Chechen ‘orcs’ won’t go to heaven, National Guard claims in xenophobic message.
Ukraine’s National Guard prompted outrage, on Sunday, by posting a crude video aimed at Muslim Russian fighters. Twitter eventually labelled the message “hateful content.”
The reel showed a soldier dipping the tips of bullet rounds into pork fat before putting them into a magazine.
The man, who reportedly belongs to the far-right nationalist Azov Battalion, apparently meant this as a threat to religious Muslims participating in the Russian military offensive in Ukraine. Pork is considered unclean in Islam, so Muslims killed by the bullets would supposedly not be eligible to enter heaven.
The short clip was published by the official account of the Ukrainian National Guard, which embedded the Azov Battalion in 2014. The trooper doing the ritual can be heard saying: “Muslim friends, you won’t be allowed into heaven in our country.” The soldier was wearing a balaclava to conceal his face.
The threat was directed at the “Kadyrov orcs,” according to the description. Chechen leader Ramzan Kadyrov has highlighted the participation of troops from his home province in the Russian attack on Ukraine, posting videos of his men on social media, praising their contribution, and calling on Ukrainians to surrender.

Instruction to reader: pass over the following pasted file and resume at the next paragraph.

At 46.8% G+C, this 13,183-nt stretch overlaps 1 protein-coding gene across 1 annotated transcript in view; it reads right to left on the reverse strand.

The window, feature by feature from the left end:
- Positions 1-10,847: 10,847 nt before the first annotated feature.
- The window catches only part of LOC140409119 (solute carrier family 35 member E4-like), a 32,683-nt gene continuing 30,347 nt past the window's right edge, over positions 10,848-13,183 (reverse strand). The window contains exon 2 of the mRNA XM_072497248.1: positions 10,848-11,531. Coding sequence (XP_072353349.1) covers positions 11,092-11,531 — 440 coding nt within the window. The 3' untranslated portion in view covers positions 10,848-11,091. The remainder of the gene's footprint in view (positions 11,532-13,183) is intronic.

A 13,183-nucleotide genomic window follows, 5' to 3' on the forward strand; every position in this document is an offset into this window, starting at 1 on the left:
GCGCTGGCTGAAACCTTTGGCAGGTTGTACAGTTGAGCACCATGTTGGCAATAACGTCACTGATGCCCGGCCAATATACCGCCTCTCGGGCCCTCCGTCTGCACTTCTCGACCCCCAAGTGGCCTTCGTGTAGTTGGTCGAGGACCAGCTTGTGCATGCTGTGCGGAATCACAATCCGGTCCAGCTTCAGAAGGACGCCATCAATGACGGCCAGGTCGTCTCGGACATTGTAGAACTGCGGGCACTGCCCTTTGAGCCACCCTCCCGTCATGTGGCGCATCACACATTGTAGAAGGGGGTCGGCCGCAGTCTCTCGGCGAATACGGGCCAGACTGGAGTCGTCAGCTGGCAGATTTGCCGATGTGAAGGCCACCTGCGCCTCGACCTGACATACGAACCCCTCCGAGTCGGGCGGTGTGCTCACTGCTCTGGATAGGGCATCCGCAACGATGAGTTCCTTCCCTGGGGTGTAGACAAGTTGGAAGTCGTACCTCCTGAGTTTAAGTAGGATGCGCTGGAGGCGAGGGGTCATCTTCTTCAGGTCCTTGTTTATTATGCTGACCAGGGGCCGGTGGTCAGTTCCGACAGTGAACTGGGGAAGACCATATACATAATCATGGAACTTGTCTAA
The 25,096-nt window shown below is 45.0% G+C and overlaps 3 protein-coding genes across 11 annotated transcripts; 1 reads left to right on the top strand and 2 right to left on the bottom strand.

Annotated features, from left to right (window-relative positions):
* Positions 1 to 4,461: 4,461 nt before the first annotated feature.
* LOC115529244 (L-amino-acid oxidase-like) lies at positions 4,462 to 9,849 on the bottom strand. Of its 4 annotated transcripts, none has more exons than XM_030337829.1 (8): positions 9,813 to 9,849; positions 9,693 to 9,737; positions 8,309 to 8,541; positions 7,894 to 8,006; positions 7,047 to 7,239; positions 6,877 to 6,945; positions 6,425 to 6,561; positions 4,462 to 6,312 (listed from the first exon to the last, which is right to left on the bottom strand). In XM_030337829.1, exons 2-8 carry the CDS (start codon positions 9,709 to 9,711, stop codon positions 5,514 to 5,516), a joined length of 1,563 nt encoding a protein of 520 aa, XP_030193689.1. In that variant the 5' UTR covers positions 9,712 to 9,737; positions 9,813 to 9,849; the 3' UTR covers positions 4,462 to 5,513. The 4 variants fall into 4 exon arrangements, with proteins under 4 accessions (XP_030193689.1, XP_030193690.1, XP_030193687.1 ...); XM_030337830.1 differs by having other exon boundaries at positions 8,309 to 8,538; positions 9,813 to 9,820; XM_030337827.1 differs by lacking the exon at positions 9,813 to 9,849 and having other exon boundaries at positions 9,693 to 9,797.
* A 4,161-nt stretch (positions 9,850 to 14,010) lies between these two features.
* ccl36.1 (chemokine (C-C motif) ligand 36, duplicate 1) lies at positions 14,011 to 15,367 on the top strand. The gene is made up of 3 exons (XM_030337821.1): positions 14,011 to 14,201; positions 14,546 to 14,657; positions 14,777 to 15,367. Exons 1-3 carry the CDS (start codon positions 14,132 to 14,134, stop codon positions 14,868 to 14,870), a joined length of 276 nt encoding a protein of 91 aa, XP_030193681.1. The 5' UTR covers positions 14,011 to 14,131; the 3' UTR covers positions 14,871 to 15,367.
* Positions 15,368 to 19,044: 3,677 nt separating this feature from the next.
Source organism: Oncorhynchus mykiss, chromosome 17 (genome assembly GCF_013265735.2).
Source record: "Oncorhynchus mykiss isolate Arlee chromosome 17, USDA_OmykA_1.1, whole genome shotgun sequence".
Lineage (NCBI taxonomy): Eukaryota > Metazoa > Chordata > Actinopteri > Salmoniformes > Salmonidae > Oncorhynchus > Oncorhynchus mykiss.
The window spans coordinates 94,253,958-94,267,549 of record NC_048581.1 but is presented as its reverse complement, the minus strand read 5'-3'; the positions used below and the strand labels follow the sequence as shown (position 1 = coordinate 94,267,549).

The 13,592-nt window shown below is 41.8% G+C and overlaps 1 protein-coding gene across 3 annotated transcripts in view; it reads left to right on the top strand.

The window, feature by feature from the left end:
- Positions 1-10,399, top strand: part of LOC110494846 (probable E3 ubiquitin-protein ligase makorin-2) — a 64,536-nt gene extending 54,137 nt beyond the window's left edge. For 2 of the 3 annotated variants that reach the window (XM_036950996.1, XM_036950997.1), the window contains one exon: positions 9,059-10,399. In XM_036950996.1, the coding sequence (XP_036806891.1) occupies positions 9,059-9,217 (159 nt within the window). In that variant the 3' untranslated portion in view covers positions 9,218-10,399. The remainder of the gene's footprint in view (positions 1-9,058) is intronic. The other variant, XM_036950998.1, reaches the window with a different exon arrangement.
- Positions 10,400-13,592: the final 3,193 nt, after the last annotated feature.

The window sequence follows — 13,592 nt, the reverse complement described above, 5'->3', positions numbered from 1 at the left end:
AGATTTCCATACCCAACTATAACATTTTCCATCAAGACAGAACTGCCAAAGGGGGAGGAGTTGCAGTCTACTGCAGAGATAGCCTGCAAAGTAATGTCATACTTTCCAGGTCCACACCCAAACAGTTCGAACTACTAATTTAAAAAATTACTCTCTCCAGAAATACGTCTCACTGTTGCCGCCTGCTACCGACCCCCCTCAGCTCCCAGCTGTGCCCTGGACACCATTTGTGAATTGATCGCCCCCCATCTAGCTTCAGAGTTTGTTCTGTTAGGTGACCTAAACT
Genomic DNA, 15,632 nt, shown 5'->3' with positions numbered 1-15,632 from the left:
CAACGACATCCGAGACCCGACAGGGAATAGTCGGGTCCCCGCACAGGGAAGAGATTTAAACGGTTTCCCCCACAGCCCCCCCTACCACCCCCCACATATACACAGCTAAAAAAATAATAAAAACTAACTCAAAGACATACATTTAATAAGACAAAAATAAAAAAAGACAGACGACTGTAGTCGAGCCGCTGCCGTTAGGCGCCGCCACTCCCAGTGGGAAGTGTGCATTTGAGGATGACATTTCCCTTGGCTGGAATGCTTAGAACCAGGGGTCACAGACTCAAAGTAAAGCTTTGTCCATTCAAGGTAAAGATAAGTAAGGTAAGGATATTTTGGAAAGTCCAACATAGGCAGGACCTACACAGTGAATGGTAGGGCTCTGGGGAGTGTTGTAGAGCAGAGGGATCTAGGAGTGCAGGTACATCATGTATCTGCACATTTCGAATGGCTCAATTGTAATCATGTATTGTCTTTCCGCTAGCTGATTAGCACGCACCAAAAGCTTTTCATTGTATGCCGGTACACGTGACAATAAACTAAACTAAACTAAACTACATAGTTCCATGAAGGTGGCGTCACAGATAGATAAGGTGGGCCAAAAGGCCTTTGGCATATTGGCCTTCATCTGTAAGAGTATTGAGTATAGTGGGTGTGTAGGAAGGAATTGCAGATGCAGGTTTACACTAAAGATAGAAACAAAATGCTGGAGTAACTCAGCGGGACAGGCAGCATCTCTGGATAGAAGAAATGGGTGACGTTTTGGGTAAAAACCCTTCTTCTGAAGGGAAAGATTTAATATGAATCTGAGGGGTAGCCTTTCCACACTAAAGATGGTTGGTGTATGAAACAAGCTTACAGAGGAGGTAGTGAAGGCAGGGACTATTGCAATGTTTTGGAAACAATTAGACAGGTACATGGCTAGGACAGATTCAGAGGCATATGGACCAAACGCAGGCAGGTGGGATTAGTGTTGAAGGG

Using ‘pork-laced bullets’ to threaten Muslims is not a Ukrainian invention. An Idaho-based firm made headlines in 2013 by offering this type of ammo to Americans fighting Islamist terrorists.
Another product based on the same idea was gun oil that included 13% pork fat, according to its anonymous producer. There have been rumors that the Navy SEAL team that killed Osama Bin Laden used it, though it is most likely an urban myth. Watchdog organizations tracking hate speech criticized both products as obvious cases of Islamophobia.
Twitter flagged the Ukrainian video as ‘hateful content’ that violates its rules, but allowed it to remain on its platform nevertheless. “Twitter has determined that it may be in the public’s interest for the Tweet to remain accessible,” the notice said.
Russia launched the military operation against Ukraine last Thursday, claiming it to be necessary to safeguard the breakaway republics of Donetsk and Lugansk from attacks coming from Ukraine. One of the stated goals of the Russian offensive was to “denazify” Ukraine, crushing the power base of radical nationalists and their organizations, such as the Azov Battalion.